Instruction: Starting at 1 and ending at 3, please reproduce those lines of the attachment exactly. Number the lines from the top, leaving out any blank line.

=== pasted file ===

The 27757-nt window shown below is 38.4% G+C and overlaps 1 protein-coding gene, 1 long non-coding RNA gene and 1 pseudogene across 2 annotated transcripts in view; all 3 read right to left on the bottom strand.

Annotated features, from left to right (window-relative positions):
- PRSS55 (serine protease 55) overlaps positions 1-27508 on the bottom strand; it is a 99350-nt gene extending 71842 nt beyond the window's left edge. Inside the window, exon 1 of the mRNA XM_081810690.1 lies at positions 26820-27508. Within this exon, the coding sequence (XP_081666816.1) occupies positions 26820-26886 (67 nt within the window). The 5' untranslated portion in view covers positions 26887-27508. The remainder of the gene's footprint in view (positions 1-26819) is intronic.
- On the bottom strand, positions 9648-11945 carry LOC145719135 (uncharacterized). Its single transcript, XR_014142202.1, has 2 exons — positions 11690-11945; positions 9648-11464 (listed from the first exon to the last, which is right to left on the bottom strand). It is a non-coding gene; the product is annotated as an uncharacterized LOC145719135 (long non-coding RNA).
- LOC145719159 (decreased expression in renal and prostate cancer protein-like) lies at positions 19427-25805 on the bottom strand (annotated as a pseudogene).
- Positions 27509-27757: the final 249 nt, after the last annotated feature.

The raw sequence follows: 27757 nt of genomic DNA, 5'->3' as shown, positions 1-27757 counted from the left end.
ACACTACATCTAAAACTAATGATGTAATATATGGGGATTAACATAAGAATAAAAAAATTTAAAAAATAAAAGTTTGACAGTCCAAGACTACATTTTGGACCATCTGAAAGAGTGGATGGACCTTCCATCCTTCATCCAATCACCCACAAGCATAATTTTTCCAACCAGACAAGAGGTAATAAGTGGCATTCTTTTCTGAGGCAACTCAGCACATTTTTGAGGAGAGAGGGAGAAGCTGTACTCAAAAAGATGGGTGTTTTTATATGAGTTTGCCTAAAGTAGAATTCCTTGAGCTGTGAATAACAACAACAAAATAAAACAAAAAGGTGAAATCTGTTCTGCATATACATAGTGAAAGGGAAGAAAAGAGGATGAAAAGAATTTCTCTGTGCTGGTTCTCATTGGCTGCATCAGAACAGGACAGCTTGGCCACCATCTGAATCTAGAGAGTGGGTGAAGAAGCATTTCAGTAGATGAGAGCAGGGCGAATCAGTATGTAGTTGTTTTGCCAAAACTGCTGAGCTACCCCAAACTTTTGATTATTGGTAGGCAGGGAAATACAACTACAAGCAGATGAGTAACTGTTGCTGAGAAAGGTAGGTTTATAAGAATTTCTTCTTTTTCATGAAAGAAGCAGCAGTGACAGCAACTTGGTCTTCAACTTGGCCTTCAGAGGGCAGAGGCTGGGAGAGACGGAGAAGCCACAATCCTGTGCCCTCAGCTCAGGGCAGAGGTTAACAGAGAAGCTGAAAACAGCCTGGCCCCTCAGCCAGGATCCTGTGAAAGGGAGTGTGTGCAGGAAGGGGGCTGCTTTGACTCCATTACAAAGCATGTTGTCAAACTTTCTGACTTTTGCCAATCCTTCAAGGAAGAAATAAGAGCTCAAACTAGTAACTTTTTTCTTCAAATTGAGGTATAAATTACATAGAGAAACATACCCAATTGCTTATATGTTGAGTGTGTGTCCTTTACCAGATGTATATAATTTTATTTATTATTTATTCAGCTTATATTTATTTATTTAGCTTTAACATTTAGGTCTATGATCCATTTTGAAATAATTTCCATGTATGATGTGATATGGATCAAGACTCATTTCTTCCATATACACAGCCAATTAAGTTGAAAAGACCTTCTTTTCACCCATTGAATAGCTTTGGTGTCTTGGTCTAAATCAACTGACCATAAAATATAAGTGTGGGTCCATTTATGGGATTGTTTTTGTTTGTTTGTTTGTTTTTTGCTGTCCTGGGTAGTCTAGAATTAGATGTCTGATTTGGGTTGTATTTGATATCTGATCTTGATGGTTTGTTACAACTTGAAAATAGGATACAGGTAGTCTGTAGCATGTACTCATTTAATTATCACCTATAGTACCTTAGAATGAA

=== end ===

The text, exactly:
The 27757-nt window shown below is 38.4% G+C and overlaps 1 protein-coding gene, 1 long non-coding RNA gene and 1 pseudogene across 2 annotated transcripts in view; all 3 read right to left on the bottom strand.

Annotated features, from left to right (window-relative positions):
- PRSS55 (serine protease 55) overlaps positions 1-27508 on the bottom strand; it is a 99350-nt gene extending 71842 nt beyond the window's left edge. Inside the window, exon 1 of the mRNA XM_081810690.1 lies at positions 26820-27508. Within this exon, the coding sequence (XP_081666816.1) occupies positions 26820-26886 (67 nt within the window). The 5' untranslated portion in view covers positions 26887-27508. The remainder of the gene's footprint in view (positions 1-26819) is intronic.